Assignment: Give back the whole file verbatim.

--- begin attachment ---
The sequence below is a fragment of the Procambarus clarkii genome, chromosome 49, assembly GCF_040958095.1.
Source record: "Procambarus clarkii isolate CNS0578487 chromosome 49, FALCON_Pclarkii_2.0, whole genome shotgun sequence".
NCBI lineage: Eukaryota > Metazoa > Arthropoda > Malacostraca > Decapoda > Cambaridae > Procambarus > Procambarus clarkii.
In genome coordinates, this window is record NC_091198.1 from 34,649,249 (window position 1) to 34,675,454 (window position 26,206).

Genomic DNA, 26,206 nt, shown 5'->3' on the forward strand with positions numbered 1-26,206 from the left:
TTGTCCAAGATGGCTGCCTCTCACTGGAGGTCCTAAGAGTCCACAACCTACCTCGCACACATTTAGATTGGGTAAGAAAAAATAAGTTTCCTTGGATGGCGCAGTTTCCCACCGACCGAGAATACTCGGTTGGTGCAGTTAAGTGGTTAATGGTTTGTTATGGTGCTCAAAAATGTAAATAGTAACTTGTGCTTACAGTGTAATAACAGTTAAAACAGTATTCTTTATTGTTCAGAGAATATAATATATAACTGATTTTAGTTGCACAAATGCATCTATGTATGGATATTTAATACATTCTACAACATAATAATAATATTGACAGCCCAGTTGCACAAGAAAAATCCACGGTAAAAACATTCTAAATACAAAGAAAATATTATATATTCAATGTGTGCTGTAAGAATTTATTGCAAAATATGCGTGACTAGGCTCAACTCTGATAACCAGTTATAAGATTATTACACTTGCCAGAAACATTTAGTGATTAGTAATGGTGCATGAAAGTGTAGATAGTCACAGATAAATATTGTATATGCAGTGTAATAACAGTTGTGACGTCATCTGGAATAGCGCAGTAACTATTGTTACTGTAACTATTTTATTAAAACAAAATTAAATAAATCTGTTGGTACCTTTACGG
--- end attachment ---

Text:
The sequence below is a fragment of the Procambarus clarkii genome, chromosome 49, assembly GCF_040958095.1.
Source record: "Procambarus clarkii isolate CNS0578487 chromosome 49, FALCON_Pclarkii_2.0, whole genome shotgun sequence".
NCBI lineage: Eukaryota > Metazoa > Arthropoda > Malacostraca > Decapoda > Cambaridae > Procambarus > Procambarus clarkii.
In genome coordinates, this window is record NC_091198.1 from 34,649,249 (window position 1) to 34,675,454 (window position 26,206).

Genomic DNA, 26,206 nt, shown 5'->3' on the forward strand with positions numbered 1-26,206 from the left:
TTGTCCAAGATGGCTGCCTCTCACTGGAGGTCCTAAGAGTCCACAACCTACCTCGCACACATTTAGATTGGGTAAGAAAAAATAAGTTTCCTTGGATGGCGCAGTTTCCCACCGACCGAGAATACTCGGTTGGTGCAGTTAAGTGGTTAATGGTTTGTTATGGTGCTCAAAAATGTAAATAGTAACTTGTGCTTACAGTGTAATAACAGTTAAAACAGTATTCTTTATTGTTCAGAGAATATAATATATAACTGATTTTAGTTGCACAAATGCATCTATGTATGGATATTTAATACATTCTACAACATAATAATAATATTGACAGCCCAGTTGCACAAGAAAAATCCACGGTAAAAACATTCTAAATACAAAGAAAATATTATATATTCAATGTGTGCTGTAAGAATTTATTGCAAAATATGCGTGACTAGGCTCAACTCTGATAACCAGTTATAAGATTATTACACTTGCCAGAAACATTTAGTGATTAGTAATGGTGCATGAAAGTGTAGATAGTCACAGATAAATATTGTATATGCAGTGTAATAACAGTTGTGACGTCATCTGGAATAGCGCAGTAACTATTGTTACTGTAACTATTTTATTAAAACAAAATTAAATAAATCTGTTGGTACCTTTACGG